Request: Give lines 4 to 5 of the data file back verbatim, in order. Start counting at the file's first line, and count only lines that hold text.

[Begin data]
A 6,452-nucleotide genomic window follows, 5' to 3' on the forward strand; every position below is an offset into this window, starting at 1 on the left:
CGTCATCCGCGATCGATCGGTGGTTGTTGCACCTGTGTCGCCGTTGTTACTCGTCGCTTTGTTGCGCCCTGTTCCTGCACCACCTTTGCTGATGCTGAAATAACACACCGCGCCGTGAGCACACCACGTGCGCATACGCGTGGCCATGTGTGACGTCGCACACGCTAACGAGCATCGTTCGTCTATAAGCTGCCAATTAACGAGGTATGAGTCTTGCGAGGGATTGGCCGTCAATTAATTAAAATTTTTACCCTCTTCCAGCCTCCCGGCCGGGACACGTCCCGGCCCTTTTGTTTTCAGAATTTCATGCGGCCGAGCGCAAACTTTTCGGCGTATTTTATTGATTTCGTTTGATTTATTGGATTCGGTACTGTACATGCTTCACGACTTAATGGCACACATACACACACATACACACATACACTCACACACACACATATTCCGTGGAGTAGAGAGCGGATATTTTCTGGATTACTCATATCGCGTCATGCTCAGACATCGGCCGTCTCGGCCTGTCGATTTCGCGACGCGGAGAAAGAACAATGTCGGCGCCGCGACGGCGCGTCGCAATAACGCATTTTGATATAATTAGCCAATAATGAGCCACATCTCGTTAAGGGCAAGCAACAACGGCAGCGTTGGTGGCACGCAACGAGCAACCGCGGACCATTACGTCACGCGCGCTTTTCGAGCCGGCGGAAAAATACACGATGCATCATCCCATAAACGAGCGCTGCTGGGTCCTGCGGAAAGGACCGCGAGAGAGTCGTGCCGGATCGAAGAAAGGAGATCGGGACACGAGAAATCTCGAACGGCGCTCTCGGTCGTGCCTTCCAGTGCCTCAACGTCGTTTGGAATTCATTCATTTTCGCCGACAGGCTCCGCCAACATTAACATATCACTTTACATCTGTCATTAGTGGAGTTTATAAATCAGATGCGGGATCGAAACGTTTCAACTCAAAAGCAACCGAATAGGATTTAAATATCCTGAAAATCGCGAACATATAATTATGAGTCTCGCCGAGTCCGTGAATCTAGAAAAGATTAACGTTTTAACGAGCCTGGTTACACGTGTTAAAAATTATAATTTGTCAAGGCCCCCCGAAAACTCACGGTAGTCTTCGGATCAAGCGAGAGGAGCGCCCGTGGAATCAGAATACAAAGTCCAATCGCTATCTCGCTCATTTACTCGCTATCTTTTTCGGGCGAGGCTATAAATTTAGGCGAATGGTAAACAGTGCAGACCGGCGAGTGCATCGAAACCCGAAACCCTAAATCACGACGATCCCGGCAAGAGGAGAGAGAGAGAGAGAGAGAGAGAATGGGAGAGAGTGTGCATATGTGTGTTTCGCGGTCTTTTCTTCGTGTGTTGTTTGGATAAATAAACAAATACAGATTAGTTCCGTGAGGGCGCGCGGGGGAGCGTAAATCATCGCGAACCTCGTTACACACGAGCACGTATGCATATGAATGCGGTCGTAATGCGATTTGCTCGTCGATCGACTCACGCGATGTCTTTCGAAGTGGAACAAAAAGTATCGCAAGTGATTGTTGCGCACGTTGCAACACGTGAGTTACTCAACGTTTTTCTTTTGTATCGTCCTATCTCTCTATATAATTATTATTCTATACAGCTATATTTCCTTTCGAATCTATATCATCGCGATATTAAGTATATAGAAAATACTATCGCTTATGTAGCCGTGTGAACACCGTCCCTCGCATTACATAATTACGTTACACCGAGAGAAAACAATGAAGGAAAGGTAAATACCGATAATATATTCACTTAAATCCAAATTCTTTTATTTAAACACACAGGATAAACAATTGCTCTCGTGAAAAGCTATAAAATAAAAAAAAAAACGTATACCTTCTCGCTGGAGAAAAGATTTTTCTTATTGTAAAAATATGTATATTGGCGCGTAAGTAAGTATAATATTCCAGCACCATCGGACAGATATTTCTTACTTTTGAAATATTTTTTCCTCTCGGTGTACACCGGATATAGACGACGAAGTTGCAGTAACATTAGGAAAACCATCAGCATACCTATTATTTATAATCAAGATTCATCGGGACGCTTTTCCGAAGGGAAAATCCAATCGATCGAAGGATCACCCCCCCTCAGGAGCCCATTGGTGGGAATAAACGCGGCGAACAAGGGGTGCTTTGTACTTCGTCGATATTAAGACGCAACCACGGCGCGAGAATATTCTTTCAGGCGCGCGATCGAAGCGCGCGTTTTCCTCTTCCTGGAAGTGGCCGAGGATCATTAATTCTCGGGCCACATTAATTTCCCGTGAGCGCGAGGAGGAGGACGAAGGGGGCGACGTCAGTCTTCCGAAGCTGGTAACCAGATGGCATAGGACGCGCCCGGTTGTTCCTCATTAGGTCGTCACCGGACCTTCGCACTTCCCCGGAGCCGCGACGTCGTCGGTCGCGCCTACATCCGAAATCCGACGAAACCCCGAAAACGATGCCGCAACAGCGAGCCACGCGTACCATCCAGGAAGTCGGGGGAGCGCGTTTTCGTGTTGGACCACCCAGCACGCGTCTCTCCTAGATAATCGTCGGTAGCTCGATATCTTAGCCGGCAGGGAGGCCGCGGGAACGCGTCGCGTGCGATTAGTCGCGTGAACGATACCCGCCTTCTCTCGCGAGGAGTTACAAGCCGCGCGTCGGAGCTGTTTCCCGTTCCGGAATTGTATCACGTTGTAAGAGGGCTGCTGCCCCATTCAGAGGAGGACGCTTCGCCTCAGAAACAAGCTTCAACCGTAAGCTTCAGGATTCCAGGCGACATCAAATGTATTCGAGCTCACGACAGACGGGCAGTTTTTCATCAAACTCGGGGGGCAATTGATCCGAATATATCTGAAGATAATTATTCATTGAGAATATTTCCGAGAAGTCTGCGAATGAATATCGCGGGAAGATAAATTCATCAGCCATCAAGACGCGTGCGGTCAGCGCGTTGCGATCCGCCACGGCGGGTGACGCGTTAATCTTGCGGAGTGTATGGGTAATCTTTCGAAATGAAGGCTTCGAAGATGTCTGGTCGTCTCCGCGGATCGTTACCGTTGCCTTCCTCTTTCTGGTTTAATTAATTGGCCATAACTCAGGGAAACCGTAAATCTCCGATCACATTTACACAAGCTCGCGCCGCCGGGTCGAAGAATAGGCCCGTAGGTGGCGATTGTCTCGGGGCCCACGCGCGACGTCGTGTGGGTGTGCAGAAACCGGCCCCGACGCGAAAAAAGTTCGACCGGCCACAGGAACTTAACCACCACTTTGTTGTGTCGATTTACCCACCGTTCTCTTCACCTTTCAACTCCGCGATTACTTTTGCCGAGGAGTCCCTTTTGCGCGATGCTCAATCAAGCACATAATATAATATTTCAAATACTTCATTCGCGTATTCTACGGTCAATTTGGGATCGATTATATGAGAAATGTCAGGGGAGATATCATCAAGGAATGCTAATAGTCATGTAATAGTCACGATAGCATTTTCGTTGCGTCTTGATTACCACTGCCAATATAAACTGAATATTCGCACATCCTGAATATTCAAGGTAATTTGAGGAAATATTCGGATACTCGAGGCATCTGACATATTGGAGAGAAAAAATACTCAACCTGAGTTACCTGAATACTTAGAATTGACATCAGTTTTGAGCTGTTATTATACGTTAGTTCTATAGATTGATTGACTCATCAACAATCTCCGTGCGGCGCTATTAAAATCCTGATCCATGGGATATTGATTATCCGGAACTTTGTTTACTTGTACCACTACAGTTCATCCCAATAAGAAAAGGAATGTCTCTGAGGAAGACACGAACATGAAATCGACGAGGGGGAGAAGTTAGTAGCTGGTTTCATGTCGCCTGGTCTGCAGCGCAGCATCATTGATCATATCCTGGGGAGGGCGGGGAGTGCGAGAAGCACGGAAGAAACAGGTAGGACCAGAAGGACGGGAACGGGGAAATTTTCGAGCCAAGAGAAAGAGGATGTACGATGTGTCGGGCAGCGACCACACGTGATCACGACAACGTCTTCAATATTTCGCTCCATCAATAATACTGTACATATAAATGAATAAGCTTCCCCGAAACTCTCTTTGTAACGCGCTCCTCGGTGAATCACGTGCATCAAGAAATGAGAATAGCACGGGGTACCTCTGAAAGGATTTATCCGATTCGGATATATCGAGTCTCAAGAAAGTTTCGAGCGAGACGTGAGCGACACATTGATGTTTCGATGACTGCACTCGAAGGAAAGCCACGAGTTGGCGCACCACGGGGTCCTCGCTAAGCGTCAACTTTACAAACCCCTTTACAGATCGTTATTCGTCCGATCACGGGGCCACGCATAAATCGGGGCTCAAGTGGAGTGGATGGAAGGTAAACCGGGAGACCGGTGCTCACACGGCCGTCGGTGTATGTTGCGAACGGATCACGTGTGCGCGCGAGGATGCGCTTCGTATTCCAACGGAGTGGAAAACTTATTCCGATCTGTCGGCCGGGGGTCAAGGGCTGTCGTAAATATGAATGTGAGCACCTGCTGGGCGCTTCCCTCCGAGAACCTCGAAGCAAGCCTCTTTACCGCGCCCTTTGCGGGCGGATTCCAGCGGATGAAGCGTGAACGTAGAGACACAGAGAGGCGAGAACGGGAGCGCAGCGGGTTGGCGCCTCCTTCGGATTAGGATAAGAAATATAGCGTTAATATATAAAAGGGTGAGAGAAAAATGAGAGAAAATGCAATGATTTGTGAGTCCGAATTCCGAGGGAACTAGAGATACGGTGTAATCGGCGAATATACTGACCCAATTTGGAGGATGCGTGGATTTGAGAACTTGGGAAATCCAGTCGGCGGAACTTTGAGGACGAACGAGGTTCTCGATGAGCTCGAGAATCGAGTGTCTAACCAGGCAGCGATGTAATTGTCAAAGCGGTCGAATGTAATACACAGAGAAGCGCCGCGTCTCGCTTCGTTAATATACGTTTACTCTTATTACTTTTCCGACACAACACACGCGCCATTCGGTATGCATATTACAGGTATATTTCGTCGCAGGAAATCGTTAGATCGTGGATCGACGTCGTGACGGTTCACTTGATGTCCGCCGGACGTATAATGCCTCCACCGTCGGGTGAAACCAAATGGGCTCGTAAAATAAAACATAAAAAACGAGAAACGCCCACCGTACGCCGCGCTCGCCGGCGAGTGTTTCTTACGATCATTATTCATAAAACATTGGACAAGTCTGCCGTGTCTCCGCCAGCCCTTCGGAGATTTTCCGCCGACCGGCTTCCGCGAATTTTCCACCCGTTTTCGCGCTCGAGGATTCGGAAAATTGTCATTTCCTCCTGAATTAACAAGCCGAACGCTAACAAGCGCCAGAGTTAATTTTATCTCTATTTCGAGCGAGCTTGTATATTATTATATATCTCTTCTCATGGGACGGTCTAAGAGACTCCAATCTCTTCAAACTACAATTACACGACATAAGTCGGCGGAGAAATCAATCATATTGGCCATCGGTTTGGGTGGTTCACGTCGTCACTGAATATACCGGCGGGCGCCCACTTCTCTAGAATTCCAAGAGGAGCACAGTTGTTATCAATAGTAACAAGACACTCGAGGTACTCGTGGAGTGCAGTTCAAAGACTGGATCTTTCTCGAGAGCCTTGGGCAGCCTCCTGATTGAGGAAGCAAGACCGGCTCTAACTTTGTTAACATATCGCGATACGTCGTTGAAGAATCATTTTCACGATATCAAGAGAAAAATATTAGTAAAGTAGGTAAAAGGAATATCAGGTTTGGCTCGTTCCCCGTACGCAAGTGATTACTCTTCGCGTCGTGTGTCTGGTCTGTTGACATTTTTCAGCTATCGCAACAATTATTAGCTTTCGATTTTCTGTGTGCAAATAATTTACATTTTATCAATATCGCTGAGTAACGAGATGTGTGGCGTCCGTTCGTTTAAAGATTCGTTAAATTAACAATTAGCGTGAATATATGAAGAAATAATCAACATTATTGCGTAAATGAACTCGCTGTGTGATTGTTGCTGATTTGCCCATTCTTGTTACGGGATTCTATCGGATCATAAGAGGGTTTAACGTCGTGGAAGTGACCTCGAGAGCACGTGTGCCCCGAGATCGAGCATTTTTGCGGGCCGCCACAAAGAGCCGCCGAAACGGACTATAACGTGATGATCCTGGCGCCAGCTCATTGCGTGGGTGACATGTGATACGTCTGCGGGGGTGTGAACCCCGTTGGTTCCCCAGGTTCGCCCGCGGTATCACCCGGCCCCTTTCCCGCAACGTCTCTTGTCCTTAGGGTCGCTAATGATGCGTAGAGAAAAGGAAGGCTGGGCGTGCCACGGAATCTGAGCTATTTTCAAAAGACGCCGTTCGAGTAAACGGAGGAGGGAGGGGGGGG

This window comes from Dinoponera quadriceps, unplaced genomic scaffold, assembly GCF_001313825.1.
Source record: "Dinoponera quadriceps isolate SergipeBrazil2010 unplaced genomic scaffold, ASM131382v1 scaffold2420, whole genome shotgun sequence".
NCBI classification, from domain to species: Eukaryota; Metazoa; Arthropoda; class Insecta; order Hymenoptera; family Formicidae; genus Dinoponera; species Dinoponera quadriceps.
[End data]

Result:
Source record: "Dinoponera quadriceps isolate SergipeBrazil2010 unplaced genomic scaffold, ASM131382v1 scaffold2420, whole genome shotgun sequence".
NCBI classification, from domain to species: Eukaryota; Metazoa; Arthropoda; class Insecta; order Hymenoptera; family Formicidae; genus Dinoponera; species Dinoponera quadriceps.